As his Maister that hath no parte of his melodye.
For theft and ryot, they beth inconvertyble,
Alle-thogh he can pley on getern and rybible;
Ravelle and trouthe as in a lowe degree,
They mow not acorde; al day men it see.
When thy purs is penyles, where schalt thou have more,
Thou that wylt not the occupie no thyng therfore?
Revell ys ordeyned to hem that mow pay,
But prentise ne pore man, they mowe not away;
Evelle-sponne woole at the laste wolle come oute,
Though thou kepe it never so prevey in a lytelle cloute.
Thus the joly prentyse with his maister abode,
Tylle he was nye oute of his prenteshode,
Alle-thogh he were snybbyd both erly and late.
Yet sometyme he was ladde with revell to Newgate.
But at the laste as his Maister hym bethought
To over-se his papire and hym thorow sought
Uppon a proverbe that seith this same worde:
"Better ys rotten appulle out of an hurde
Than for to let hem rote alle the remenaunte."
And ryght so it fareth by a ryotes servaunte;
It is lasse harme for to let hym pace
Then for to schende al the servaunts in the place.
Even as a scabbed schepe in the folde
Alle a flocke wolle defyle, both yonge and olde,
Ryght even so a febel servaunt may
Distruye fourty of his felaws in a day.
Therfore his Maister gaffe hym acquytaunce
And bade hym goe with sorowe and meschaunce:
"Better ys betyme to voyde suche a clerke;
The lenger he abydeth, the wors is his werke.
He that his maister no profite wolle wynne,
Y holde hym better out of the hous than withynne."
And thus the joly prentys had leve;
Now let hym revell alle the nyght, or leve.
Ther ys no thiffe without a lowke
That helpeth hym to waste and to sowke,
Or that he brybe can or oght borowe may.
Anon he sent his bedde and alle his araye
Unto a compere of his owne sorte
That loved welle the dyse, ryot and disporte.
A wife he hadde that helde her contenaunce
A schoppe, and ever sche pleyed for his sustenaunce.
What thorowe hymselfe and his felawe that sought,
Unto a myschefe bothe they were broght.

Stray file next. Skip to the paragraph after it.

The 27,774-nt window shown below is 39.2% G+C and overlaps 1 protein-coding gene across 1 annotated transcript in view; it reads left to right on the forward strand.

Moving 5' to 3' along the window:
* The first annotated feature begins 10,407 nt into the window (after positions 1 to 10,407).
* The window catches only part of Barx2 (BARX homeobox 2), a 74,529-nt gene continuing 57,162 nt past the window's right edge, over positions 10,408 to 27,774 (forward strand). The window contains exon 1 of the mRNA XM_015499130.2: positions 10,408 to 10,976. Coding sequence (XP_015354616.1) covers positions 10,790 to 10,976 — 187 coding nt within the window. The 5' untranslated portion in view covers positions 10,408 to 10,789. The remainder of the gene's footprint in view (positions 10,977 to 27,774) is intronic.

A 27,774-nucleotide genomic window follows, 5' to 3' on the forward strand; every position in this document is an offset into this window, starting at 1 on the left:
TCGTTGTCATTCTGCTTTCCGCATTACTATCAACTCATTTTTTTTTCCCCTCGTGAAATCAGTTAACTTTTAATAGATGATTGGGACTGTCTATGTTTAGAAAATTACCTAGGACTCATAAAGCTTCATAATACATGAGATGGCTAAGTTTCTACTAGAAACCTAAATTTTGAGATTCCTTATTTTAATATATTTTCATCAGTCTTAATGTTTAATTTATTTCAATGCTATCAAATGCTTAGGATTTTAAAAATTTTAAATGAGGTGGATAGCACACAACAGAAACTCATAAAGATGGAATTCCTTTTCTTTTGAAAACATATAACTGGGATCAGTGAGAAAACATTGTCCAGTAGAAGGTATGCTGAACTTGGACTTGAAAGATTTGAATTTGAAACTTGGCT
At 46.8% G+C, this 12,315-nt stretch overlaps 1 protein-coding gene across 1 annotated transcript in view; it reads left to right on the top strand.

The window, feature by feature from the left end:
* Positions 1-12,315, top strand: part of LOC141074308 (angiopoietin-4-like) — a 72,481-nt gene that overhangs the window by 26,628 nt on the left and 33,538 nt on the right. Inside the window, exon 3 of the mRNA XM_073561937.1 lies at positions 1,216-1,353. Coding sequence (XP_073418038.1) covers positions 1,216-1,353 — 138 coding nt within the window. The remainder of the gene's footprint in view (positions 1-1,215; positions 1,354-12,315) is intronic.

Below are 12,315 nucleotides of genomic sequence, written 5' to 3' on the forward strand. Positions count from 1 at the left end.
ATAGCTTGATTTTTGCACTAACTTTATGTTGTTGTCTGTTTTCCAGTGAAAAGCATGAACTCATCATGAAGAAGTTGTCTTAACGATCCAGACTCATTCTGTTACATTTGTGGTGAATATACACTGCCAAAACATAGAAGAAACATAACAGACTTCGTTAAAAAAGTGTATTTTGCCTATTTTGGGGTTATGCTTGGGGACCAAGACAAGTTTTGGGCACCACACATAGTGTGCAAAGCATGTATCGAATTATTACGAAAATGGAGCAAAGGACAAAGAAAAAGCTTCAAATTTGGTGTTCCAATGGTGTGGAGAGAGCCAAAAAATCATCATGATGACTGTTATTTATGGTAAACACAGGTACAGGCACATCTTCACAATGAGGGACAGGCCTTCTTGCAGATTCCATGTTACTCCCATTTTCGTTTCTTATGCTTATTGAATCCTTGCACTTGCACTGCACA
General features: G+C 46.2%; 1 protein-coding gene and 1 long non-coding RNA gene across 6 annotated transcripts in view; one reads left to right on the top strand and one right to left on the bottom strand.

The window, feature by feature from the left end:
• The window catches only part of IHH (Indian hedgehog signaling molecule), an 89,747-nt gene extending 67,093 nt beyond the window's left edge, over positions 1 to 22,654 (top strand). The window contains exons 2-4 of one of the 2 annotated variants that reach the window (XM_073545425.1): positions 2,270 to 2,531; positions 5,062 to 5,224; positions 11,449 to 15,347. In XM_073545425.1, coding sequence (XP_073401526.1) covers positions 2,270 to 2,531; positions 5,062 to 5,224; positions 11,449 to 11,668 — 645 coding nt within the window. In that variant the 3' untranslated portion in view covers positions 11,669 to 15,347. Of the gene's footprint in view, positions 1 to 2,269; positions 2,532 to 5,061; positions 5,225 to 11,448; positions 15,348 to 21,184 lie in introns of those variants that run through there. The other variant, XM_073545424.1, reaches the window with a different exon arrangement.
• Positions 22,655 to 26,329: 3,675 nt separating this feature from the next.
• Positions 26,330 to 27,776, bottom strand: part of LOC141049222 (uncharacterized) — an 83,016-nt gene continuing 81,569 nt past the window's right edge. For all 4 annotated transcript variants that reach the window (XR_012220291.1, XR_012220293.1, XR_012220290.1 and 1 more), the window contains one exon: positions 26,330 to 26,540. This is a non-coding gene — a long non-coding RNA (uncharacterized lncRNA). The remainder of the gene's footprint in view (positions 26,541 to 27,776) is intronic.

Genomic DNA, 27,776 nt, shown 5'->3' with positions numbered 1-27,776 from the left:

The tone y-dampned to presoun perpetually,
The tother to deth for he couthe not of clergye.
   And therfore, yonge men, lerne while ye may
That with mony dyvers thoghtes beth prycked al the day.
Remembre you what myschefe cometh of mysgovernaunce.
Thus mowe ye lerne worschep and come to substaunce.
Thenke how grace and governaunce hath broght hem a boune,
Many pore mannys sonn, chefe state of the towne.
Ever rewle the after the beste man of name,
And God may grace the to come to the same.
 
HERE ENDETH THE COKES TALE
HERE FOLOWEN THE WORDES OF THE HOOST
UNTO THE MAN OF LAWE
 
Oure Host saugh wel that the bryght sonne
The arke of his artificial day hath y-ronne . . .
 
 
apprentice once; city
food-sellers
Merry; thicket; (see note)
well-proportioned; fellow
locks; combed; neatly
knew how
Peter (dim.)
womanizing
 
 
wedding party
better; did
horse display; Cheapside; (see note)
thither
 
 wouldn't
company
sport
 (see note)
 playmates
 Shameless
 their thirst
 
 their; prepared
 arranged
 dice; secret
  
 could; tricky
generous
 spending; private places
 (see note)
 opened up; (see note)
 could
 i.e., the master
 young pikes
 loach; eel-like fish; (see note)
 cook
 call; since
 business
 money-coffer
 (see note)
 profligate
 pay for
 who; entertainment
 interchangeable
guitar; fiddle
Revelry; honesty
 (see note)
  
 yourself
 them who may
 don't move on
 Badly spun; unravel; (see note)
 securely; rag; (see note)
 remained
apprenticeship
 scolded
led; Newgate Prison; (see note)
thought to himself
 indenture contract; presently
  
 barrel
  
 unruly
 go away
 corrupt
 skin-diseased
 infect
  
  
 gave; document of discharge
misfortune
 speedily
  
  
 within
 permission to leave
 leave off
thief; accomplice
Who; suck
steal
 baggage
companion
  
for appearance; (see note)
  
 Whatever presently
  
 The one condemned
 The other; could not read; (see note)
  
 Who; agitated
  
 wealth
 them a reward
 man's; highest office
 model yourself; reputation
 thee